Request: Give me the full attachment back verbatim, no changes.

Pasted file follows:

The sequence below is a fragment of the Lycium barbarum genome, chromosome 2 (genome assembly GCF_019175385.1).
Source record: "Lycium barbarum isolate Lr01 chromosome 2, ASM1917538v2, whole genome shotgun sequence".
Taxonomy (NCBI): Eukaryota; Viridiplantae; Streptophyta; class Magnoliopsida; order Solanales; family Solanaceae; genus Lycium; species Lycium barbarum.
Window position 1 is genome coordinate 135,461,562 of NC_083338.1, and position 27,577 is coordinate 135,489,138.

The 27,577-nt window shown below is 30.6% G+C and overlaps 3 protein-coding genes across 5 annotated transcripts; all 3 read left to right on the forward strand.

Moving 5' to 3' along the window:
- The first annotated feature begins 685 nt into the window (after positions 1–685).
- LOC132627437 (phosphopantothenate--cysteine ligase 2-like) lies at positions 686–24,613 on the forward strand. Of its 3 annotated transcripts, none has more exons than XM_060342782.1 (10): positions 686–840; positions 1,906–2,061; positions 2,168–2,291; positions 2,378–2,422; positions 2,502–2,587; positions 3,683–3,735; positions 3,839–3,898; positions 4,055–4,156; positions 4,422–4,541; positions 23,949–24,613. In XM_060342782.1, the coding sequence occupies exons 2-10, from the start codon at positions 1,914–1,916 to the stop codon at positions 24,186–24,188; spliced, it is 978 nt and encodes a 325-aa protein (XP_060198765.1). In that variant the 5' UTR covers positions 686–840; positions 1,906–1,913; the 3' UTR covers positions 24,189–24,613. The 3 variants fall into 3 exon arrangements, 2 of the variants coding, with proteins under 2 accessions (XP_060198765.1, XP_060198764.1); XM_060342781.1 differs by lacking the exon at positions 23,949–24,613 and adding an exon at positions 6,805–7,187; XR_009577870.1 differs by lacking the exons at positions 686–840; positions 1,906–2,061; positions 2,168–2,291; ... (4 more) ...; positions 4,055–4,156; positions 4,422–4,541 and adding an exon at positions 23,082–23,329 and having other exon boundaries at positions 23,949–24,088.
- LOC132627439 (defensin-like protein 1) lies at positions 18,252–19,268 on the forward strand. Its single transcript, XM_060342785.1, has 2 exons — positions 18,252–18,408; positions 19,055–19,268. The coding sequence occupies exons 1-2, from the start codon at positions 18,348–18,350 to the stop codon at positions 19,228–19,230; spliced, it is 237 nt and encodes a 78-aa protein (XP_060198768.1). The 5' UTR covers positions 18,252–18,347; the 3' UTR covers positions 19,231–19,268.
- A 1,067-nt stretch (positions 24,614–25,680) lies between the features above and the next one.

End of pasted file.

The sequence below is a fragment of the Lycium barbarum genome, chromosome 2 (genome assembly GCF_019175385.1).
Source record: "Lycium barbarum isolate Lr01 chromosome 2, ASM1917538v2, whole genome shotgun sequence".
Taxonomy (NCBI): Eukaryota; Viridiplantae; Streptophyta; class Magnoliopsida; order Solanales; family Solanaceae; genus Lycium; species Lycium barbarum.
Window position 1 is genome coordinate 135,461,562 of NC_083338.1, and position 27,577 is coordinate 135,489,138.

The 27,577-nt window shown below is 30.6% G+C and overlaps 3 protein-coding genes across 5 annotated transcripts; all 3 read left to right on the forward strand.

Moving 5' to 3' along the window:
- The first annotated feature begins 685 nt into the window (after positions 1–685).
- LOC132627437 (phosphopantothenate--cysteine ligase 2-like) lies at positions 686–24,613 on the forward strand. Of its 3 annotated transcripts, none has more exons than XM_060342782.1 (10): positions 686–840; positions 1,906–2,061; positions 2,168–2,291; positions 2,378–2,422; positions 2,502–2,587; positions 3,683–3,735; positions 3,839–3,898; positions 4,055–4,156; positions 4,422–4,541; positions 23,949–24,613. In XM_060342782.1, the coding sequence occupies exons 2-10, from the start codon at positions 1,914–1,916 to the stop codon at positions 24,186–24,188; spliced, it is 978 nt and encodes a 325-aa protein (XP_060198765.1). In that variant the 5' UTR covers positions 686–840; positions 1,906–1,913; the 3' UTR covers positions 24,189–24,613. The 3 variants fall into 3 exon arrangements, 2 of the variants coding, with proteins under 2 accessions (XP_060198765.1, XP_060198764.1); XM_060342781.1 differs by lacking the exon at positions 23,949–24,613 and adding an exon at positions 6,805–7,187; XR_009577870.1 differs by lacking the exons at positions 686–840; positions 1,906–2,061; positions 2,168–2,291; ... (4 more) ...; positions 4,055–4,156; positions 4,422–4,541 and adding an exon at positions 23,082–23,329 and having other exon boundaries at positions 23,949–24,088.
- LOC132627439 (defensin-like protein 1) lies at positions 18,252–19,268 on the forward strand. Its single transcript, XM_060342785.1, has 2 exons — positions 18,252–18,408; positions 19,055–19,268. The coding sequence occupies exons 1-2, from the start codon at positions 18,348–18,350 to the stop codon at positions 19,228–19,230; spliced, it is 237 nt and encodes a 78-aa protein (XP_060198768.1). The 5' UTR covers positions 18,252–18,347; the 3' UTR covers positions 19,231–19,268.
- A 1,067-nt stretch (positions 24,614–25,680) lies between the features above and the next one.